- The environment is warm so less energy needed to maintain body temperature
- Nutrition is carefully controlled to ensure organisms recieve the optimum amount and type of food so that there is maximum growth and little wastage
- Predators are excluded and so there is no loss to other organisms
- Selectively breeding animals that are more efficient in converting the food they eat into biomass
- Using hormones to increase growth rate
The Carbon Cycle
Nutrients are recycled
1) Nutrients taken up by producer as simple inorganic molecules
2) The molecule is incorporated into more complex molecules with producer
3) When the producer is eaten, the nutrient passes to the consumer
4) Passes through food chain and when organism dies the complex molecules are broken down by saprobiotic organisms
Variations in the rates of respiration and temperature give rise to brief fluctuations of oxygen and carbon dioxide in the air. CO2 has dramatically increased in recent years due to:
- The combustion of fossil fuels, which releases previously locked up carbon
- Deforestation - reduces large amounts of photosynthesising biomass that can remove CO2 from the air
The sea allows for large amounts of CO2 from the air to dissolve thus lowering the concentration.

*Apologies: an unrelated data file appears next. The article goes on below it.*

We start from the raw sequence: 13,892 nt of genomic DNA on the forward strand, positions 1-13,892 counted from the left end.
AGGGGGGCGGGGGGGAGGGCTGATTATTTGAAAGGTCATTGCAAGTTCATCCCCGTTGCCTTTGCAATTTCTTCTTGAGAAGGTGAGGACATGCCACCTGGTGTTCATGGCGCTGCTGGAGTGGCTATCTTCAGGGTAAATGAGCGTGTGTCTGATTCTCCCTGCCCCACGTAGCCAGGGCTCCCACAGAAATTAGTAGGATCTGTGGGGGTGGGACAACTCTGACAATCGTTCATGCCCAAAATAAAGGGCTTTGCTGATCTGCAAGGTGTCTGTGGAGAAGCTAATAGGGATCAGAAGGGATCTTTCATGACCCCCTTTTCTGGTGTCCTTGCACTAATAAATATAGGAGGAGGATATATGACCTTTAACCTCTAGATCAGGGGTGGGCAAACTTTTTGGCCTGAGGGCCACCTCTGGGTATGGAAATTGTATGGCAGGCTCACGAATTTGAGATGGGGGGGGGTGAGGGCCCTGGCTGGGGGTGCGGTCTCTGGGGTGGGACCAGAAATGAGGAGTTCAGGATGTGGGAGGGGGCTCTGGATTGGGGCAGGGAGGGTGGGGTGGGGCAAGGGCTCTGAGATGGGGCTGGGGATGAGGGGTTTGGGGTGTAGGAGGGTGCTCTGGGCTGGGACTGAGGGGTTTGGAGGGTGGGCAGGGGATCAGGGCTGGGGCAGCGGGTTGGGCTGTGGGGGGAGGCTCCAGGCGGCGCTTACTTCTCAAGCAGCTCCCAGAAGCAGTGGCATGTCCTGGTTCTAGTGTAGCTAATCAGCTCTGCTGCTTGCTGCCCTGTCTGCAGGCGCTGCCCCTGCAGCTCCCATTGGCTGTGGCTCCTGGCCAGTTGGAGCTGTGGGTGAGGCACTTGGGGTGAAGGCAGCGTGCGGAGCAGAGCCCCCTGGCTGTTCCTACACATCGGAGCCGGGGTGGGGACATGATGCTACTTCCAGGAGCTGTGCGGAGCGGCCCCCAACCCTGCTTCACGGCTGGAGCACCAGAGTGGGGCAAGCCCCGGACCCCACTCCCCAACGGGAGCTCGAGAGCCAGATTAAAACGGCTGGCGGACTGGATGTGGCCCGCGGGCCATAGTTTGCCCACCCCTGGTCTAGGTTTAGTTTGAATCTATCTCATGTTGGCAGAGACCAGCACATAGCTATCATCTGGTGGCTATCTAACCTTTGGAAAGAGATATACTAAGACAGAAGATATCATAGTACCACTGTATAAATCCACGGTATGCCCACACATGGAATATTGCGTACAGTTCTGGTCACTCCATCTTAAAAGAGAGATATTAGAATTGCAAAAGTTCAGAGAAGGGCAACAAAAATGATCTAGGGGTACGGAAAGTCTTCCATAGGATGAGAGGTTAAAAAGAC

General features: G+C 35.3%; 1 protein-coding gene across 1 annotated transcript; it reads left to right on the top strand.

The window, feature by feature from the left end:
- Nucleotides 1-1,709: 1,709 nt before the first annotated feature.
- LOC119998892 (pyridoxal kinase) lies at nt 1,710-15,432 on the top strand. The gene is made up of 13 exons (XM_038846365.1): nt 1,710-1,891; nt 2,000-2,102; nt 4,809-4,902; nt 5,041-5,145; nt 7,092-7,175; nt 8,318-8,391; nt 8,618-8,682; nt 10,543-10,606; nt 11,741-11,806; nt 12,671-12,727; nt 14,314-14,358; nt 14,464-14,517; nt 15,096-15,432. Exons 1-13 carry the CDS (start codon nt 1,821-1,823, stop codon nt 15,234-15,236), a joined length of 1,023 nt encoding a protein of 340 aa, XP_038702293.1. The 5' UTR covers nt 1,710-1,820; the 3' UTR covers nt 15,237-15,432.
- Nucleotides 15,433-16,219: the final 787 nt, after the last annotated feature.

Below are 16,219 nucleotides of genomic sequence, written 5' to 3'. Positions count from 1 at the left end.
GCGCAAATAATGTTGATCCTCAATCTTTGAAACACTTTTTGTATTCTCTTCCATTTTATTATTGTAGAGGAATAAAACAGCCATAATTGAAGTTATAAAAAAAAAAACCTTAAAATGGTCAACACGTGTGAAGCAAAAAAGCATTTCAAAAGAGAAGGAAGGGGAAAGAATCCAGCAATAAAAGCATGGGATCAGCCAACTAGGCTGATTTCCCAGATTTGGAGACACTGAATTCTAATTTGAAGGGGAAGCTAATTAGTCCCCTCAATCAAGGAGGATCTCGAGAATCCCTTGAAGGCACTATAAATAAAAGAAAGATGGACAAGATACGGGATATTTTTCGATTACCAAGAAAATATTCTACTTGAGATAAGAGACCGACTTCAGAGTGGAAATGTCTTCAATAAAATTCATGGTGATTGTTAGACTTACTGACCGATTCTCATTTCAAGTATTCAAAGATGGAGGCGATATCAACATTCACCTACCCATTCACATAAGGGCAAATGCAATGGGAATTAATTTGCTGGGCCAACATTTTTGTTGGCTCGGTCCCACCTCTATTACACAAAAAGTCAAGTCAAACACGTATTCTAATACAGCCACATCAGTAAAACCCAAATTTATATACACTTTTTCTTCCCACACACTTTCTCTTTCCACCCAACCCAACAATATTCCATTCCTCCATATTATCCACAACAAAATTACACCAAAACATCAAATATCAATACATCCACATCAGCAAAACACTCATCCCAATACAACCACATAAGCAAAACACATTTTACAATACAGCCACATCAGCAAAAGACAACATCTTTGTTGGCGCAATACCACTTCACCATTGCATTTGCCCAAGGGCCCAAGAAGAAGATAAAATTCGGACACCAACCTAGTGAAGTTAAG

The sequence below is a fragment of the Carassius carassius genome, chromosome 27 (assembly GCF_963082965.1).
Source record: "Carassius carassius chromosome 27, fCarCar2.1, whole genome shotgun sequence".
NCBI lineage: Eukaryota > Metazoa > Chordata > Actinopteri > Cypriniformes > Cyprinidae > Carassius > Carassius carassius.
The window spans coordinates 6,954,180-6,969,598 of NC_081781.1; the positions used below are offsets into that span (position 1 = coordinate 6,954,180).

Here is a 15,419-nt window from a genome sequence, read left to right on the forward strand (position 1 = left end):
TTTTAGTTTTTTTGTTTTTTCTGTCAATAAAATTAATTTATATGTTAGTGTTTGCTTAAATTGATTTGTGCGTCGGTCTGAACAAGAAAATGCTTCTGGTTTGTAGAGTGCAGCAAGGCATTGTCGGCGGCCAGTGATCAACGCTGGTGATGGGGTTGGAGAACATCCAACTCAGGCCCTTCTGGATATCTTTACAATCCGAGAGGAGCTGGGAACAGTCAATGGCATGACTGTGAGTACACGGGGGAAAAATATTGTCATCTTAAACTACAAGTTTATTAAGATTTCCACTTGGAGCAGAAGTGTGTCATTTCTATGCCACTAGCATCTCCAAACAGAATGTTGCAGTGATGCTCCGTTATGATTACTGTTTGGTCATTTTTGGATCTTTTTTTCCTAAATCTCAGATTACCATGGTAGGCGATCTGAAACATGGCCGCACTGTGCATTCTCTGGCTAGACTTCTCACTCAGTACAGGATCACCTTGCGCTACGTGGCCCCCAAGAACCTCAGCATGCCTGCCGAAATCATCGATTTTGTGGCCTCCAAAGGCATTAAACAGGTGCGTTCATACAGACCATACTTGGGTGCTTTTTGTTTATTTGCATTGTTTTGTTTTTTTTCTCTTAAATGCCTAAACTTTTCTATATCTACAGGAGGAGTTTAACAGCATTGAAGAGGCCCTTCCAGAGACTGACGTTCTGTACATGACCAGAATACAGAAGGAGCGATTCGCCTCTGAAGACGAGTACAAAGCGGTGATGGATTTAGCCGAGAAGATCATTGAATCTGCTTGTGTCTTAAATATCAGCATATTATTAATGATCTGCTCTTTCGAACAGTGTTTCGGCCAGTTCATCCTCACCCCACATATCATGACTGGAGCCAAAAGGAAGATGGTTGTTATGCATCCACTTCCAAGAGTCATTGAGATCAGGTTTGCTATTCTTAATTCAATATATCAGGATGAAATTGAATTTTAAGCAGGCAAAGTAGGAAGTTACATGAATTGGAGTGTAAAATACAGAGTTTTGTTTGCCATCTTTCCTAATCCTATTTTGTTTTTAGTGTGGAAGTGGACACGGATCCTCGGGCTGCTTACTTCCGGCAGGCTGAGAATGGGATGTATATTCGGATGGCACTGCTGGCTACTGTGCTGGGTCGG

The Greenhouse Effect and Global Warming
When solar radiation reaches the earth, some has been reflected back into space and some has been absorbed by the atomsphere. The radiation that reaches the earth is absorbed and then reemitted back into space. However, some of this radiation is absorbed by clouds and greenhouse gases that reflect the radiation back to earth. This causes a heating effect known as the greenhouse effect.
CO2 - increase due to humans
Methane - Produced by the breakdown of organic molecules of which other organisms are made of
The mean average temperature has increased, cannot say for certain how much we have to do with this.
- Affects niches available in a community, leading to alterations in species distribution
- Melting of polar ice caps
- High temperatures might mean crop failure
The Nitrogen Cycle
Plants take up nitrates via active transport since they are moving against a concentration gradient. There are four main stages of the nitrogen cycle:
1) Ammonification - production of ammonia from organic compounds containing ammonium, saprobiotic bacteria feed on the materals releasing ammonia which converts to ammonium into the soil.
2) Nitrification - carried out by saprophytic bacteria in the soil, converting ammonium into nitrite ions and then into nitrate ions. Oxygen is required for this.
3) Nitrogen Fixation - nitrogen gas is converted into nitrogen containing compounds.
- Free living bacteria reduce gaseous nitrogen into ammonia, which they then use for amino acids.
- Mutualistic nitrogen-fixing bacteria provide plants with amino acids in return for carbohydrates
4) Denitrification - denitrifying bacteria convert soil nitrates into gaseous nitrogen when little oxygen is present.
Use of Fertilisers
The need for them:
- All plants need mineral ions, especially nitrogen, from the soil
- Specific areas of land are often used to grow crops
- Plants use up all the nitrogen containing compounds in the soil